A New York couple who sold a 25-year-old overdose victim the heroin from Paterson that killed him can't be prosecuted for causing a drug-induced death in New Jersey, a state appeals court ruled.
Because Kean Cabral received and used the drug in Warwick in Orange County, authorities in New Jersey don't have jurisdiction to prosecute Anthony Potts and Noel Ferguson, who bought it from a dealer in Paterson, the Appellate Division judges found.
"The state has not met its burden of establishing that an 'inference could reasonably be drawn placing the site of the crime within th[is] state'," the appeals panel wrote.
"The state has the power to prosecute crimes that occurred within its borders, but may not bring charges for offenses which occurred entirely in another state or country," the judges added.
The panel also upheld a ruling by a judge in Paterson, however, that prosecutors could charge ex-con dealer Shameik "Homeboy" Byrd with strict liability for Cabral's death.
Representatives of the attorney general's office in both states worked together to bring the charges after Cabral's mother found her son's body in their home on April 3, 2016.
She called Warwick police, who reported finding a hypodermic needle, eight full bags of heroin stamped "Trap Queen" -- and nine empty ones -- which authorities traced to Paterson.
Potts and Ferguson were arrested three days later, after investigators said they caught them buying heroin from Byrd on 34th Street and 20th Avenue in Paterson.
Byrd, who'd spent more than four years in state prison on drug distribution, robbery and other convictions before being released in October 2014, was picked up two months later. He remained held Monday on a parole violation.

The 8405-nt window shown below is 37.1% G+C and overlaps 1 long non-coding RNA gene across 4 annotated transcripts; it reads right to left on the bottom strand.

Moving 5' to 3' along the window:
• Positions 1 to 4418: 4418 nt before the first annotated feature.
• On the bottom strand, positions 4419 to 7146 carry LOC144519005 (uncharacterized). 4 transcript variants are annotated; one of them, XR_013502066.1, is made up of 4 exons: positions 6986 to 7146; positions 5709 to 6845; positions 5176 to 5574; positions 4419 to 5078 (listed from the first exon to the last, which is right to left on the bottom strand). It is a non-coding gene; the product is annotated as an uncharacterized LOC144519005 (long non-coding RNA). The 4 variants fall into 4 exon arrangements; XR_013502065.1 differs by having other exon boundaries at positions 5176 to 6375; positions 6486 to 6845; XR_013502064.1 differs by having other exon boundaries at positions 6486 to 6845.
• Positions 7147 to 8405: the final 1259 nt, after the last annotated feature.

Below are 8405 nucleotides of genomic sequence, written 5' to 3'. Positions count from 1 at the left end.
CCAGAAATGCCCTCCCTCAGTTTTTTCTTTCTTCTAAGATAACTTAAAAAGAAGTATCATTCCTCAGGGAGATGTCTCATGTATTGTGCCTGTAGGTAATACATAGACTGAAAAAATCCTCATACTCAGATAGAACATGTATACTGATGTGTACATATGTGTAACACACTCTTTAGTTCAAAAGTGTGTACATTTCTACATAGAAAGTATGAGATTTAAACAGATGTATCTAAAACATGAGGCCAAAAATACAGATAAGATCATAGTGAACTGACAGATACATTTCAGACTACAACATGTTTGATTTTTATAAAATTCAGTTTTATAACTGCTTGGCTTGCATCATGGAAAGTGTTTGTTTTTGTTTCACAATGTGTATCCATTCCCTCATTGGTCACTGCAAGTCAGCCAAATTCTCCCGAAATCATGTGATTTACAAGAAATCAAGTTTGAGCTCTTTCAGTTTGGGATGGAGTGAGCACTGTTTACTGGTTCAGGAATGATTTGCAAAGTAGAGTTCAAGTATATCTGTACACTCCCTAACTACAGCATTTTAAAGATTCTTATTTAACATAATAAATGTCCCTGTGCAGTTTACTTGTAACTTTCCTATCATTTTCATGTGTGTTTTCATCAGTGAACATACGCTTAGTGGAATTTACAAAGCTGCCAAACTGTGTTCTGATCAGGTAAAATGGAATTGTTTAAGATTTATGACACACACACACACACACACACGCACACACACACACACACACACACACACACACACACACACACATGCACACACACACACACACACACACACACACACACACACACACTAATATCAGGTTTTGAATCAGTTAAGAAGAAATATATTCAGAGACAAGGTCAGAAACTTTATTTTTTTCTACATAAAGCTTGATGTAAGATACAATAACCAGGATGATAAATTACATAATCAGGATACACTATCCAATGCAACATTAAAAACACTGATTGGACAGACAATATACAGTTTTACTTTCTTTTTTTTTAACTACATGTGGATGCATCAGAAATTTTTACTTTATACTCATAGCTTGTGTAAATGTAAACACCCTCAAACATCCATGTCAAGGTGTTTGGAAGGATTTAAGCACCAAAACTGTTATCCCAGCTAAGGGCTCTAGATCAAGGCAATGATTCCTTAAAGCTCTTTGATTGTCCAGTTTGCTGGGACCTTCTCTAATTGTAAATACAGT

Under New Jersey's Strict Liability Drug Induced Death law, someone who sells illegal drugs that kills the user can be charged with his or her death. New York State doesn't have a similar statute.
Because heroin trafficking doesn't stop at their borders, authorities in New Jersey and New York said collaborations become necessary.
Defense attorney Michael Montanari, in turn, argued that the link between the heroin buy in Paterson and ultimate overdose in Warwick was too thin to "properly establish territorial jurisdiction in New Jersey."
"I fully appreciate the seriousness of the opioid epidemic in New Jersey and the desire by law enforcement to increase penalties for people who sell heroin," Montanari said, "but in this instance the attorney general's office picked the wrong case in which to bring a strict liability death charge."
Superior Court Judge Scott J Bennion, sitting in Paterson, agreed and dismissed the charges against Potts and Ferguson.
The Attorney General's Office appealed.
The appellate panel upheld Bennion's decision last Friday.
Click here to sign up for Daily Voice's free daily emails and news alerts.